Definitions

from The Century Dictionary.

  • noun The quality or state of being customary or usual; habitual use or practice.

from the GNU version of the Collaborative International Dictionary of English.

  • noun Quality of being customary.

from Wiktionary, Creative Commons Attribution/Share-Alike License.

  • noun The state or quality of being customary.

Etymologies

Sorry, no etymologies found.

Examples

  • It was, as a matter of fact, customariness of thought and action and the quintessence of convention that was desired.

    The Titan

  • I am greatly afraid of customariness in this matter.

    Sacramental Discourses

  • If they are dull, dead, and slothful in them, if under the power of customariness and formality, what issue can they expect?

    Pneumatologia

  • He was already ransacking the still faintly-perfumed dining-room for matches, and had just succeeded in relighting the still-warm lamp, when he heard her quiet step in the porch, even felt her peering in, in the gloom, with all her years 'trickling customariness behind her, a little dubious of knocking on a wide-open door.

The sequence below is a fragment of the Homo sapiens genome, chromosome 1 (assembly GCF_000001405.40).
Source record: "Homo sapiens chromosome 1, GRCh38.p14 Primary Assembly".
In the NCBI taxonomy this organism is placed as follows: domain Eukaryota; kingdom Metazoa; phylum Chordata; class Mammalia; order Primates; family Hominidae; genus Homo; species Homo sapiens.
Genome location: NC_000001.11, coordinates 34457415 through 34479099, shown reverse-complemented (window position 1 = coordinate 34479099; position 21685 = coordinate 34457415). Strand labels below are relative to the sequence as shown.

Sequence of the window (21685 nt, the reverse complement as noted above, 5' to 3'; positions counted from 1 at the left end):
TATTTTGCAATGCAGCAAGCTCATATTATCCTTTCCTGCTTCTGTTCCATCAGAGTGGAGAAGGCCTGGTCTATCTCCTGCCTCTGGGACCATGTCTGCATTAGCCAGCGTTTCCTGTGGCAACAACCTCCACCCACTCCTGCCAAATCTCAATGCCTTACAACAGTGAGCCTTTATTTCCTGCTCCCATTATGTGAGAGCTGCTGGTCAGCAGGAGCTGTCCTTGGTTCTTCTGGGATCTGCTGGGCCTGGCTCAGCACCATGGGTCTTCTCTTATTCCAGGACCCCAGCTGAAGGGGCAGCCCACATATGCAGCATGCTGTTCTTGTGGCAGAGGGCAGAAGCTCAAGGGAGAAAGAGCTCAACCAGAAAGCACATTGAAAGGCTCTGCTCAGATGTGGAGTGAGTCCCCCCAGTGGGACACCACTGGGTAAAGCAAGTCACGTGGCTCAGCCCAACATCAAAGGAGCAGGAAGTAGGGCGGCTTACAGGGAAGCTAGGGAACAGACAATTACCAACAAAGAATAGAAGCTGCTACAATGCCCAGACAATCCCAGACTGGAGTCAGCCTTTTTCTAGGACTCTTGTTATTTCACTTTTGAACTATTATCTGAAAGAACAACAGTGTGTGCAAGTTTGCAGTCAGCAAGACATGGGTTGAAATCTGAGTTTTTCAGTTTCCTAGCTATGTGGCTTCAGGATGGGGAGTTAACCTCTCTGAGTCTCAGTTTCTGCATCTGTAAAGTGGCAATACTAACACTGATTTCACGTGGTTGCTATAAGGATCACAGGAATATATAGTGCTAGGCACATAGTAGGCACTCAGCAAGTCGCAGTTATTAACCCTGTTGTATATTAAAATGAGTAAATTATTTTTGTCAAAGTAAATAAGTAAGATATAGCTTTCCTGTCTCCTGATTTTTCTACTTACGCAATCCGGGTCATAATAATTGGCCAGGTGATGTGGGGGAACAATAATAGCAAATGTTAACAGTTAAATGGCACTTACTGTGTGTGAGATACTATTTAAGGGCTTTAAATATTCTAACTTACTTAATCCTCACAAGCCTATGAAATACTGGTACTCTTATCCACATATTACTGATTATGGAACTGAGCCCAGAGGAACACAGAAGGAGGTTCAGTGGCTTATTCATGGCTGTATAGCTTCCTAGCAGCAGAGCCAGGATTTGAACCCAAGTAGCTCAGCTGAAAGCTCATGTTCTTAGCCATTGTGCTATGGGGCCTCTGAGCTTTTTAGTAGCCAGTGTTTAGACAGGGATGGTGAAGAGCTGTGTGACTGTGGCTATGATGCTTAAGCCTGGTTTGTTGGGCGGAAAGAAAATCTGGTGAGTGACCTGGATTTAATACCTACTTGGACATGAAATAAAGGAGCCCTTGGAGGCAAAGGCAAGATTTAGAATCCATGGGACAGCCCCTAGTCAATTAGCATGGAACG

The Return

  • It was, as a matter of fact, customariness of thought and action and the quintessence of convention that was desired.

    The Titan

  • 'Serena nox'; and upon perusing again what I have writ in this paper, I finde that I have out of the customariness of that expression my self near the beginning said, And that most serene night, &c.

    Andrew Marvell

  • The transition from morality to customariness seems artificial and very arbitrary.

    Christian Ethics. Volume I.���History of Ethics.

  • Hence the end of customariness is primarily and immediately, not the individual, but the moral whole.

    Christian Ethics. Volume I.���History of Ethics.

  • In customariness the spirit enters into its true reality; the person finds the good outside of himself, as a reality to which he subordinates himself, as a moral world.

    Christian Ethics. Volume I.���History of Ethics.

  • Thus Hegel, deviating from the ordinary usage of language, distinguishes morality [moralität] from customariness [sittlichkeit], conceiving the former as the merely subjective and individual morality, and the latter as civic or social morality.

    Christian Ethics. Volume I.���History of Ethics.

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